Mire’s Grasp: Speaking of Ravnican staples, a sorcery speed Last Gasp isn’t anything to write home about. But when it can trigger Constellation, bolster Delirium, and shrink a creature that would otherwise be a big problem, it does just enough to justify itself. Dead Weight is always a delight when it shows up, and its bigger version is even more delightful.

Theros doesn’t get especially high marks; it’s a solid set, but nothing special. My strongest—and least fond—memories of the set are of getting obliterated by Dream Trawler every third draft or so and of having my Pioneer deck (justifiably) banned out from under me thanks to Thassa’s Oracle. I don’t expect to think of it too fondly years from now.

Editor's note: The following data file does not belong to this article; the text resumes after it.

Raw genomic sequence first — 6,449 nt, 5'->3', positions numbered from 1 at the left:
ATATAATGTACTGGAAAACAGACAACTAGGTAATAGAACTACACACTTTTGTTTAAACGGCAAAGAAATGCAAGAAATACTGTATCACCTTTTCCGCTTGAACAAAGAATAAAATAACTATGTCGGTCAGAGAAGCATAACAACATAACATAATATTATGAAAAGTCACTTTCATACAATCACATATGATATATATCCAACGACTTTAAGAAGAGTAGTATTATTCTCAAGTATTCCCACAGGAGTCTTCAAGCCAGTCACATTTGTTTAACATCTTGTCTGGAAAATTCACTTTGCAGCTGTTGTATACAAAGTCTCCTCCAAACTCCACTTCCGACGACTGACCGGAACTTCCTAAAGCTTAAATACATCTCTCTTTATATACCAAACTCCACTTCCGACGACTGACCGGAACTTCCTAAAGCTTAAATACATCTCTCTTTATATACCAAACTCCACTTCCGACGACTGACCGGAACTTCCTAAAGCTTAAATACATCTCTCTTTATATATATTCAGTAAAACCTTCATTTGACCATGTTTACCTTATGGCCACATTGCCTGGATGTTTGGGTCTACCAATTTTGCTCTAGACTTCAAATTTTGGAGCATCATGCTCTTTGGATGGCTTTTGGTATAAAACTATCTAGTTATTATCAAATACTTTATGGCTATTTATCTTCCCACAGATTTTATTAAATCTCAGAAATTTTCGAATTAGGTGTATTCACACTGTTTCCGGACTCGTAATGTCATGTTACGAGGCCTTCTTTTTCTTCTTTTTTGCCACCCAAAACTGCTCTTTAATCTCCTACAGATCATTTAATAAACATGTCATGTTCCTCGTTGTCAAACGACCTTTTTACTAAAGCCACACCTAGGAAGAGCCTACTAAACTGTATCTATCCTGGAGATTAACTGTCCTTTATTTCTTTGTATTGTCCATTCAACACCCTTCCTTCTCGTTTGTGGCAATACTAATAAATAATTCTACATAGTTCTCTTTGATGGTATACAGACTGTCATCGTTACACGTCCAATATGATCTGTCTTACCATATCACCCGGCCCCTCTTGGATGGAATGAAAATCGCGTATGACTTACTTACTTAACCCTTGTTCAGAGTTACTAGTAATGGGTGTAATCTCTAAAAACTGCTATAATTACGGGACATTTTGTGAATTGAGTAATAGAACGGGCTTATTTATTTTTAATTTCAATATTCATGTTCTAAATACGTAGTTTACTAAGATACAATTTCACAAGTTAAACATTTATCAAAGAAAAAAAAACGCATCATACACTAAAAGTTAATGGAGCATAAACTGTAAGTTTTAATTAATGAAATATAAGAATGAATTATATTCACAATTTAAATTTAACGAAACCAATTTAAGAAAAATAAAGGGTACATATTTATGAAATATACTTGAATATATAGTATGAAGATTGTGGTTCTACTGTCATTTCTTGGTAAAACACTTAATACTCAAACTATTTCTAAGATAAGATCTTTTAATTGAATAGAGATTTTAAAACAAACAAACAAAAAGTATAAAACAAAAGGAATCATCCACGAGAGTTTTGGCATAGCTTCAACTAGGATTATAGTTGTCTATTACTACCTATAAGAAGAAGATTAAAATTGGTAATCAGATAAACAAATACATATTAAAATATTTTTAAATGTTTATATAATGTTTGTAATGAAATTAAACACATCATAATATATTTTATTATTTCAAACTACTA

Ikoria really never got its time in the sun—it dropped at the peak of early COVID precautions, and in-store play was completely suspended. The set was something of an also-ran in design: while the promise of magical megafauna was attractive, the Mutate mechanic was apparently unpopular. Mark Rosewater ranks it as a 7 on the Storm Scale—unlikely to return—outside of Ikoria, although all but certain during a return to Ikoria.

Companion was a massive boondoggle, requiring significant, off-card errata to revert from a broken metagame. Draft was warped by the Cycling deck and Mutate stacks led to misclicks and dropped games. The less said about Lurrus, the better—mostly because I want to keep playing them in Modern, so I want the heat drawn off.

Still, there were gems in the set, including: